Google’s investments in clean power are now rivaling that of stand alone clean energy investors. Monday morning, the search engine giant said it has invested $100 million in the world’s largest wind farm, the 845 MW Shepherds Flat project under construction in Oregon. With this investment, Google has put more than $350 million (a jaw-dropping amount for an Internet company) into clean power.

The investment in the Shepherds Flat project follows on a $168 million investment announced last week into a solar thermal project being built by startup BrightSource Energy in California’s Mojave Desert, as well as a planned $38.8 million investment into 169.5 MW worth of wind projects developed by NextEra Energy Resources in North Dakota, and a ‚¬3.5 million ($5 million USD) investment in a solar photovoltaic farm in Brandenburg an der Havel, Germany, which is near Berlin. In addition to its investments, Google’s subsidiary Google Energy “” which can buy and sell electricity on the wholesale markets “” plans to buy 114 MW of wind power from an Iowa wind farm owned by NextEra Energy resources.

Google says it’s interested in backing the world’s largest wind farm partly because the project will use next-gen wind tech, permanent magnet generators, which can improve the efficiency of turbines, and increase the reliability of the grid connection, and which aren’t readily used in currently installed large utility wind farms. The Shepherds Flat will use GE’s 2.5xl wind turbines.

The Shepherds Flat wind farm is anticipated to be the largest in the world when it is fully built sometime in 2012. It’ll stretch across 30 square miles of Oregon, and will cost $2 billion to build. Southern California Edison, a utility, has entered into a contract to buy the wind power.

Mixed Signals for Q1 Greentech Investment

What to make of the mixed messages in the green technology investment figures from the first quarter of 2011? Depending on your point of view, the first three months either signal a record-setting expansion for the industry or retrenchment in the face of economic and political headwinds.

My first-quarter 2011 report at GigaOM Pro (subscription required) lays out highlights and breaks out in-depth details by industry sector. But at the highest level, the nature of the first quarter’s data is reflected in a big rise in venture capital investment, and a big drop-off in global clean energy financing.

First, the bad news. Bloomberg New Energy Finance reported last week that global renewable energy investment fell off sharply in the first quarter, falling to $31.1 billion, more than a third down from the fourth quarter’s $47.1 billion. The biggest category of asset finance fell to $25.7 billion from the previous quarter’s $36.6 billion.

While part of that is due to the “hangover” from the record-high, fourth-quarter investments, it was mainly driven by skidding solar markets in Europe and headwinds for the U.S. wind power industry, now facing decade-lows in prices for the natural gas that spins the turbines it competes against.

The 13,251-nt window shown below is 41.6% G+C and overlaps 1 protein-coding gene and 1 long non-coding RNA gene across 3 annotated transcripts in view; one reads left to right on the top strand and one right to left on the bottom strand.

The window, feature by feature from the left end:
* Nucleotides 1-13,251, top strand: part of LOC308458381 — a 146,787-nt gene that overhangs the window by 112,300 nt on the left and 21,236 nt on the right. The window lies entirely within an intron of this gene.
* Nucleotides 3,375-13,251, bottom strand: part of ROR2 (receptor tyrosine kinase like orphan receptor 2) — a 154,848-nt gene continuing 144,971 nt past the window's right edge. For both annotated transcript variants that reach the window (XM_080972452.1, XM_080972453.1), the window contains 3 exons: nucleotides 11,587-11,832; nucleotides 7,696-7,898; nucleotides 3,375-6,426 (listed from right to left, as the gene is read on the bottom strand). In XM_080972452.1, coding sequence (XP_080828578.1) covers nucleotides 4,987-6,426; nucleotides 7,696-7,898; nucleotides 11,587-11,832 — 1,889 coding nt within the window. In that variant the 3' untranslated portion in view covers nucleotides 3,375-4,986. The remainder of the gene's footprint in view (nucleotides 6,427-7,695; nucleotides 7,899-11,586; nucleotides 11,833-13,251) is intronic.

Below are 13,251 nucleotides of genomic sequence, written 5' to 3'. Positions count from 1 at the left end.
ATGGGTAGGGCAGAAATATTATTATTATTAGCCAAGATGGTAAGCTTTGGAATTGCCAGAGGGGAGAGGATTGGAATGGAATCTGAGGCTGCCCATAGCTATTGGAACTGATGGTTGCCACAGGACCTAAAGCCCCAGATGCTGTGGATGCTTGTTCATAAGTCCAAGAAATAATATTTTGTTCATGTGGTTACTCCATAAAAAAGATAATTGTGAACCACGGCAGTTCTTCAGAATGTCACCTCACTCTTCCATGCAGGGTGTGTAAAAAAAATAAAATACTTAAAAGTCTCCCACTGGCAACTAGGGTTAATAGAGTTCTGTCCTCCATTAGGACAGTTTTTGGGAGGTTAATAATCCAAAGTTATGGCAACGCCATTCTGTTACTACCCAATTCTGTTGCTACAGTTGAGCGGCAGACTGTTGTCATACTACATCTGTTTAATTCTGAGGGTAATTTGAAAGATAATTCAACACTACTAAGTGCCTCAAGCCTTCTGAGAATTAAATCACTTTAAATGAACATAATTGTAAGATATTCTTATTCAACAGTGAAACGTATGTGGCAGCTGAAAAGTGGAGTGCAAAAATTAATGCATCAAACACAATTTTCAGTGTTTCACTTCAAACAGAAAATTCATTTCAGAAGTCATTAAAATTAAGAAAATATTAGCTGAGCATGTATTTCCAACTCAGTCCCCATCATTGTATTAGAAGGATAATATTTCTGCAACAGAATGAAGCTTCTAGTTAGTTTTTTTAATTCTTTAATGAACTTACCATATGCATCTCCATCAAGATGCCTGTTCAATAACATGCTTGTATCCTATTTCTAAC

Former Mich. governor Granholm touts clean energy

Former Michigan Gov. Jennifer Granholm on Thursday told an audience in Little Rock that new investments in clean energy were needed to create jobs and replace factories that are closing their doors.

Granholm spoke at the Clinton School of Public Service. She was introduced by Arkansas Gov. Mike Beebe, who called on audience members to “evangelize in the old Southern way” about solar power, biofuels and other forms of alternative energy.

“It’s good for the environment, it’s good for our economy, and it’s good for our national security,” Beebe said.

Granholm, who served two terms as Michigan’s governor, told the story of a town in her state that lost a refrigerator plant. The company turned down Granholm’s offer of tax breaks and concessions from workers to move to Mexico, where labor costs were cheaper, she said.

State Regulators List 33 Ways EPA Rules Aren’t Working

If the administration is going to strip away some red tape, as President Obama said when he penned an executive order telling federal agencies to get rid of ineffective and outdated regulations, one group of top state officials has 33 good places for U.S. EPA to start.

The executive order, which was signed in January, asked the members of the public to air their grievances. So far, EPA alone has received nearly 1,500 comments on its rules, which have been placed under a microscope on Capitol Hill as Republicans have advanced the argument that regulations are the reason the economy has been slow to recover from the woes that began when the financial sector nearly collapsed three years ago.

Joining the fray yesterday was the Environmental Council of the States, or ECOS, an influential group that represents the secretaries of state environmental agencies. Under the nation’s environmental laws, such as the Clean Air Act and Clean Water Act, these officials run more than 95 percent of the programs and take about 90 percent of the enforcement actions, making them intimately familiar with the rules.

Schwarzenegger slams GOP-led bills to block pollution rules